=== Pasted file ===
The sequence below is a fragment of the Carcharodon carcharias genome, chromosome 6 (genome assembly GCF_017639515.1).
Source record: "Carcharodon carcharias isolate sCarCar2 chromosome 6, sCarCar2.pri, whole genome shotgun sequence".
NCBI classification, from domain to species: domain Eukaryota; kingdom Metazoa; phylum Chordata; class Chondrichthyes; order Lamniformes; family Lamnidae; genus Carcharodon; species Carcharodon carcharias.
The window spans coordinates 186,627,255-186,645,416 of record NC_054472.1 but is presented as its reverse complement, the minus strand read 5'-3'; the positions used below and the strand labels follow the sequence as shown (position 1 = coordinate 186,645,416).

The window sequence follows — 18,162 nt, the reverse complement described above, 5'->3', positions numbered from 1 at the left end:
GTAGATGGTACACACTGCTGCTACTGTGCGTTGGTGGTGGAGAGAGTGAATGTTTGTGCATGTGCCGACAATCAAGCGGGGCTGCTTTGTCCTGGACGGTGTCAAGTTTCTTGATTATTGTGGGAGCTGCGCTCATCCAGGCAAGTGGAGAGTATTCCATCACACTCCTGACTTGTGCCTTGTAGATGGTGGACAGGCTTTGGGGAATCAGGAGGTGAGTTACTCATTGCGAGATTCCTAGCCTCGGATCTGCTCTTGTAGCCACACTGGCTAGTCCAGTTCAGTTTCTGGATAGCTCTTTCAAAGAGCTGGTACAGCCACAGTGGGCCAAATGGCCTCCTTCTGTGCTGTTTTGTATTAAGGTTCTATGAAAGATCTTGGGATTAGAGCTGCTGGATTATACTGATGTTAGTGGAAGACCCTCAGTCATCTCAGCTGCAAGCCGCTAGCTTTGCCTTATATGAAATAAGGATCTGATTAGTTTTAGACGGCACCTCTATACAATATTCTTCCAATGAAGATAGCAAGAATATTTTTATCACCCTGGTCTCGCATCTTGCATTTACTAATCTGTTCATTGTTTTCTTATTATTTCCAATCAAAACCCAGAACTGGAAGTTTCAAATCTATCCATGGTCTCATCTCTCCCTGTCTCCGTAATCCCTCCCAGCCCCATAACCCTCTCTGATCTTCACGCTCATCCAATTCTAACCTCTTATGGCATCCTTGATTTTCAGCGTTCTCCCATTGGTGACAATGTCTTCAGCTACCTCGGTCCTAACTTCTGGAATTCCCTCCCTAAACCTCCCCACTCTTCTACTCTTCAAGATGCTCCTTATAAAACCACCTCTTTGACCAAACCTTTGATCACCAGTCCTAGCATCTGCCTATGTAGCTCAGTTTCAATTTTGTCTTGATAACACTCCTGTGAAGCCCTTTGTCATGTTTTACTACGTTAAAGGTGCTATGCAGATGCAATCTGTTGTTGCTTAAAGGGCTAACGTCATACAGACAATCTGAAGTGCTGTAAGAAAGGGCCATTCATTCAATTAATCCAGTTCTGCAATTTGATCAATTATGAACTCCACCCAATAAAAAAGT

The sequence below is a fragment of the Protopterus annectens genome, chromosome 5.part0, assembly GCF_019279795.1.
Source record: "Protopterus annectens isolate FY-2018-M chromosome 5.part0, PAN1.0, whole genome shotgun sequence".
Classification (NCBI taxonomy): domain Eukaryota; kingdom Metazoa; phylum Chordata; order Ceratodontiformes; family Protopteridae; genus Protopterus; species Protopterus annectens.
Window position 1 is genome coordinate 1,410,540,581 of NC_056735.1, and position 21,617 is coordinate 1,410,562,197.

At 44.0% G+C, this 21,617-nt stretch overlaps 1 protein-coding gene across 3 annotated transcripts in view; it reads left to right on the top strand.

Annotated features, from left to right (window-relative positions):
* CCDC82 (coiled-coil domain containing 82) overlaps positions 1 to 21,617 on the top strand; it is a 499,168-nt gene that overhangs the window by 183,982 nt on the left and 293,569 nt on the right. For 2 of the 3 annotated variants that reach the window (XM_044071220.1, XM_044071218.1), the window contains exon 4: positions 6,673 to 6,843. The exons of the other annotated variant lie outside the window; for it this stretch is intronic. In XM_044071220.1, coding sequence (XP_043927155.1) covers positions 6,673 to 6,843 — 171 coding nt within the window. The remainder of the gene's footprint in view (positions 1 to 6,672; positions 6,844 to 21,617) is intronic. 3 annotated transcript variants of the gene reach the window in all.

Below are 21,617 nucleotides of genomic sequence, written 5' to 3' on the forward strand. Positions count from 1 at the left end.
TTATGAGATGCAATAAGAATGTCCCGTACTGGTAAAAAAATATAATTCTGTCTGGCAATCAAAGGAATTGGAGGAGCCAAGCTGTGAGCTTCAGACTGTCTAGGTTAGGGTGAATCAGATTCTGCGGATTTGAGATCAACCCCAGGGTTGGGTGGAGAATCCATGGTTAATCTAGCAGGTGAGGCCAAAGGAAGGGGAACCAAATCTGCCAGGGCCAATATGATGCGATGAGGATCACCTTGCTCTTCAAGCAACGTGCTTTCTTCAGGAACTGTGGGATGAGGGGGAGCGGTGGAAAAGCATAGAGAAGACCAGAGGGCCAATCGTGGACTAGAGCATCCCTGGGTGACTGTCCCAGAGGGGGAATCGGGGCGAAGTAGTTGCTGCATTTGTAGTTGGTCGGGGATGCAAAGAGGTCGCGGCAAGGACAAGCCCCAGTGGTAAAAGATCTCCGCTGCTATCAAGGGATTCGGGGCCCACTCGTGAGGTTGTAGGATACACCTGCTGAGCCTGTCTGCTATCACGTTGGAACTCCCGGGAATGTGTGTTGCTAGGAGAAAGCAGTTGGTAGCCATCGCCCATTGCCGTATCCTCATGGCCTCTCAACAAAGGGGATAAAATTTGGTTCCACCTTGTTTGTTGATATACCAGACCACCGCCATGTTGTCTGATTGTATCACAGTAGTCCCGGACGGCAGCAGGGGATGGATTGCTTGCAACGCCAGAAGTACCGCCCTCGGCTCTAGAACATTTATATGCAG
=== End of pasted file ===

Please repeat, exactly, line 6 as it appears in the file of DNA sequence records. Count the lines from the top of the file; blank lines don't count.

GTAGATGGTACACACTGCTGCTACTGTGCGTTGGTGGTGGAGAGAGTGAATGTTTGTGCATGTGCCGACAATCAAGCGGGGCTGCTTTGTCCTGGACGGTGTCAAGTTTCTTGATTATTGTGGGAGCTGCGCTCATCCAGGCAAGTGGAGAGTATTCCATCACACTCCTGACTTGTGCCTTGTAGATGGTGGACAGGCTTTGGGGAATCAGGAGGTGAGTTACTCATTGCGAGATTCCTAGCCTCGGATCTGCTCTTGTAGCCACACTGGCTAGTCCAGTTCAGTTTCTGGATAGCTCTTTCAAAGAGCTGGTACAGCCACAGTGGGCCAAATGGCCTCCTTCTGTGCTGTTTTGTATTAAGGTTCTATGAAAGATCTTGGGATTAGAGCTGCTGGATTATACTGATGTTAGTGGAAGACCCTCAGTCATCTCAGCTGCAAGCCGCTAGCTTTGCCTTATATGAAATAAGGATCTGATTAGTTTTAGACGGCACCTCTATACAATATTCTTCCAATGAAGATAGCAAGAATATTTTTATCACCCTGGTCTCGCATCTTGCATTTACTAATCTGTTCATTGTTTTCTTATTATTTCCAATCAAAACCCAGAACTGGAAGTTTCAAATCTATCCATGGTCTCATCTCTCCCTGTCTCCGTAATCCCTCCCAGCCCCATAACCCTCTCTGATCTTCACGCTCATCCAATTCTAACCTCTTATGGCATCCTTGATTTTCAGCGTTCTCCCATTGGTGACAATGTCTTCAGCTACCTCGGTCCTAACTTCTGGAATTCCCTCCCTAAACCTCCCCACTCTTCTACTCTTCAAGATGCTCCTTATAAAACCACCTCTTTGACCAAACCTTTGATCACCAGTCCTAGCATCTGCCTATGTAGCTCAGTTTCAATTTTGTCTTGATAACACTCCTGTGAAGCCCTTTGTCATGTTTTACTACGTTAAAGGTGCTATGCAGATGCAATCTGTTGTTGCTTAAAGGGCTAACGTCATACAGACAATCTGAAGTGCTGTAAGAAAGGGCCATTCATTCAATTAATCCAGTTCTGCAATTTGATCAATTATGAACTCCACCCAATAAAAAAGT